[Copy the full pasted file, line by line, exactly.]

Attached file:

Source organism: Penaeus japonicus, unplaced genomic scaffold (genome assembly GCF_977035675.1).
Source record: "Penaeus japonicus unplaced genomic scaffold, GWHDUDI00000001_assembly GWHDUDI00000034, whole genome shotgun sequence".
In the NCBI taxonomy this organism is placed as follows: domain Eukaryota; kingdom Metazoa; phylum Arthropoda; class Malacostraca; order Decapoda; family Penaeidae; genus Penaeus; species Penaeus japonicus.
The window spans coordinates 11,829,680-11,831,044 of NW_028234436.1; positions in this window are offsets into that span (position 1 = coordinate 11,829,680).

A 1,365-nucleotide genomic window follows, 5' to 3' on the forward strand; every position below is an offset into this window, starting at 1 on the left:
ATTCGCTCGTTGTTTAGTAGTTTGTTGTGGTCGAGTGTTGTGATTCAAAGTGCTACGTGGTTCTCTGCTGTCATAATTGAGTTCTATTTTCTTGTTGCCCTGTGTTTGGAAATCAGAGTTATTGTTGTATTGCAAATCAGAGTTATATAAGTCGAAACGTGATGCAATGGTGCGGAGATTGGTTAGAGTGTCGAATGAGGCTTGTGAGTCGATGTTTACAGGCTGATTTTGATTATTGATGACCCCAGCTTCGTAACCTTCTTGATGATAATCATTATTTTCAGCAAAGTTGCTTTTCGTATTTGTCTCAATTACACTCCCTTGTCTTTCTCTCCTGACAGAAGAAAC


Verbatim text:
Source organism: Penaeus japonicus, unplaced genomic scaffold (genome assembly GCF_977035675.1).
Source record: "Penaeus japonicus unplaced genomic scaffold, GWHDUDI00000001_assembly GWHDUDI00000034, whole genome shotgun sequence".
In the NCBI taxonomy this organism is placed as follows: domain Eukaryota; kingdom Metazoa; phylum Arthropoda; class Malacostraca; order Decapoda; family Penaeidae; genus Penaeus; species Penaeus japonicus.
The window spans coordinates 11,829,680-11,831,044 of NW_028234436.1; positions in this window are offsets into that span (position 1 = coordinate 11,829,680).

A 1,365-nucleotide genomic window follows, 5' to 3' on the forward strand; every position below is an offset into this window, starting at 1 on the left:
ATTCGCTCGTTGTTTAGTAGTTTGTTGTGGTCGAGTGTTGTGATTCAAAGTGCTACGTGGTTCTCTGCTGTCATAATTGAGTTCTATTTTCTTGTTGCCCTGTGTTTGGAAATCAGAGTTATTGTTGTATTGCAAATCAGAGTTATATAAGTCGAAACGTGATGCAATGGTGCGGAGATTGGTTAGAGTGTCGAATGAGGCTTGTGAGTCGATGTTTACAGGCTGATTTTGATTATTGATGACCCCAGCTTCGTAACCTTCTTGATGATAATCATTATTTTCAGCAAAGTTGCTTTTCGTATTTGTCTCAATTACACTCCCTTGTCTTTCTCTCCTGACAGAAGAAAC